Boredom is good for kids

With all the miserable spring weather we’ve been having – sorry if I’m repeating myself here – it’s easy to forget that the children have basically been hibernating indoors with me for the last several months. Yes, there have been occasional excursions to the park, where I’ve stood around counting minutes on my watch and exercising meditation (I try to visualize a warm beach). But for the most part I’ve led them from one coffee shop to another in my quest for distraction.

It’s scary, but the three-year-old orders ‘babyccinos’ (this is a cappuccino without the coffee) like a pro. ‘I want a babyccino,’ she says to me on Saturdays, a slight whine in her voice. She’s got addicted to them, I fear. The other thing she orders with regularity is a dose of television.

Both kids would happily watch wall-to-wall television if I let them. I don’t. But apparently a few hours a day is not detrimental, according to a recent study. The headline? TV time does not breed badly behaved children or impair their social development.

The Medical Research Council in the UK studied more than 11,000 elementary school children and found that watching television or using another screen (think iPad) does not lead to hyperactivity or social problems.

One doctor in Glasgow went so far as to say that it was ‘wrong to blame social problems on TV’. The article doesn’t say who or what should get the blame, but I wouldn’t be surprised if parents were top of the blame list.

Let them be bored

Yet another expert, in another news story that will probably confuse parents, said that it’s okay to let children get bored.

The senior researcher at a school of education argued that boredom helps kids develop their creativity.

I’m all for a bit of boredom, frankly, and the long winter has provided plenty of opportunities for staring out the window at the frozen landscape.

Modern, middle-class parents seem to think that if Annabella isn’t doing piano lessons on Monday, Mandarin on Tuesday, ballet on Wednesday, swimming on Thursday and vocal lessons on Friday she is going to suffer some sort of stimulus deprivation and end up without meaningful, well-paid work as an adult.

I don’t know how many of my friends shuffle their kids from one activity to another, constantly searching for something that will tap into their child’s inner genius and get them into the holy grail of education, a decent high school that doesn’t cost the earth.

As a working mother, I can’t be part of this frantic ferrying around, so there’s not a lot of extracurricular activity.

I feel bad about this sometimes, but I’m starting to reevaluate this useless guilt. We need mental space; doing nothing is not always negative. It can lead to bursts of creativity. Study the sky, watch the clouds.

Lay off the lamb

What I fear more than boredom is kids who literally don’t know what to do with themselves if they aren’t holding some sort of electronic device in their hands.

I’ve seen what an obsessive social media habit can do to adults. There are people who can’t live without checking their iPhone every few minutes; they feel totally lost if they leave the phone at home by mistake.

This, I’m telling you, should be more worrying than a few hours of television a day.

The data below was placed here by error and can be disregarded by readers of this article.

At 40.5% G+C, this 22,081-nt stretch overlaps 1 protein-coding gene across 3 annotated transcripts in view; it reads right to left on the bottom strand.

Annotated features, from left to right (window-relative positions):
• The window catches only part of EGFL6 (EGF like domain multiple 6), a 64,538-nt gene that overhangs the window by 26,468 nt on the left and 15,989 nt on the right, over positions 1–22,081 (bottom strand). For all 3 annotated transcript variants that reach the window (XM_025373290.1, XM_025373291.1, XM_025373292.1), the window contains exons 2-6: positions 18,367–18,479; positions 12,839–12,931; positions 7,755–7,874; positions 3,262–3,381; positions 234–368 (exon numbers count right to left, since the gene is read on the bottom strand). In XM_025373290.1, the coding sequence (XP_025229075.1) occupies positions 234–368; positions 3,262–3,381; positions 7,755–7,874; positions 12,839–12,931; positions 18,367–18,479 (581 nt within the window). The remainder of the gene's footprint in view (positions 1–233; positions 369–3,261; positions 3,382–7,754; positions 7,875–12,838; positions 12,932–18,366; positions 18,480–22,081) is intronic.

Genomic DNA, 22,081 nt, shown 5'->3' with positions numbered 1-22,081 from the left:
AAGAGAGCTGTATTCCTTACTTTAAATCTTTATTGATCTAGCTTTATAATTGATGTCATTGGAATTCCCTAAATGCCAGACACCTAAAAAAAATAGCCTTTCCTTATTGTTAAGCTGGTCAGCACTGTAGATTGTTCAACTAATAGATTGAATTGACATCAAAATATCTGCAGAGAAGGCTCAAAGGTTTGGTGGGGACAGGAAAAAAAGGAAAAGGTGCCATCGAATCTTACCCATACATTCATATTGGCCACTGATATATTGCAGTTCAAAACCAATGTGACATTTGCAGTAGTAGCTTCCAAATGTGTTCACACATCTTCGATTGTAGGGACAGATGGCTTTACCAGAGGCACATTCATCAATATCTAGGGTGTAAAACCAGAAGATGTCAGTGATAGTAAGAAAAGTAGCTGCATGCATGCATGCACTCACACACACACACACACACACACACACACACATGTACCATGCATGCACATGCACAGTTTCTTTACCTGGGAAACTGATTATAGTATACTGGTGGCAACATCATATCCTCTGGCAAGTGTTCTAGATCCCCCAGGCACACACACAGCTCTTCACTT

As proof that our social media habits are out of control, a little black lamb – resuced from the snow in North Yorkshire – has its own Twitter account and has already tweeted 200 times since being born on March 24. The ‘micro lamb’ has over 1600 followers and mostly tweets about being stuck indoors; she signs off with a lot of ‘baas’.

You know what, this lamb should just be allowed to get bored.



Filed under Media, motherhood

2 responses to “Boredom is good for kids

  1. Vivian

    The UK study makes me feel marginally less guilty about the amount of tv my guys watch. Does it count when the kids crawl into your bed at 6am and you turn on the tv just to get a few more precious moments of sleep? I feel as though I can almost negate that time since I’m not actually conscious while it’s happening. It could have been just a dream? My philosophy is that if the kids have had an active day playing outside, doing crafts, going to school, then I’m not going to watch the clock strictly once the tv does go on for a bit. It’s the snowy, no school, there’s only so many bead bracelets I can make kinda days when I start to fret about how much cumulative tv watching is transpiring. Also, while I do have our kids enrolled in a few extracurriculars, my impetus for doing so stems more from being a super guilty working mom (I want them to enjoy themselves in my absence) and the fact that I may unearth some hidden talent that will prove my kid a prodigy / future millionaire. OBVIOUSLY, I’m joking on the latter comment – you think I would reveal my super unclassy aspirations here?! But hey, you never know! Wink, wink.

    • I do the same thing with the television in the morning. I feel a tad guilty about this too. But I seem to recall that my parents bascially let my brother and I run downstairs every Saturday morning and switch on the tv for hours. I don’t know that it has had a serious outcome on my life, although you did tell me that I was a tv addict. I also seem to lack drive and ambition. Not sure I can blame that all on television. I have this feeling your kids will turn out just fine, with or without a few hours of tv a day. > Date: Fri, 29 Mar 2013 14:34:50 +0000 > To: >

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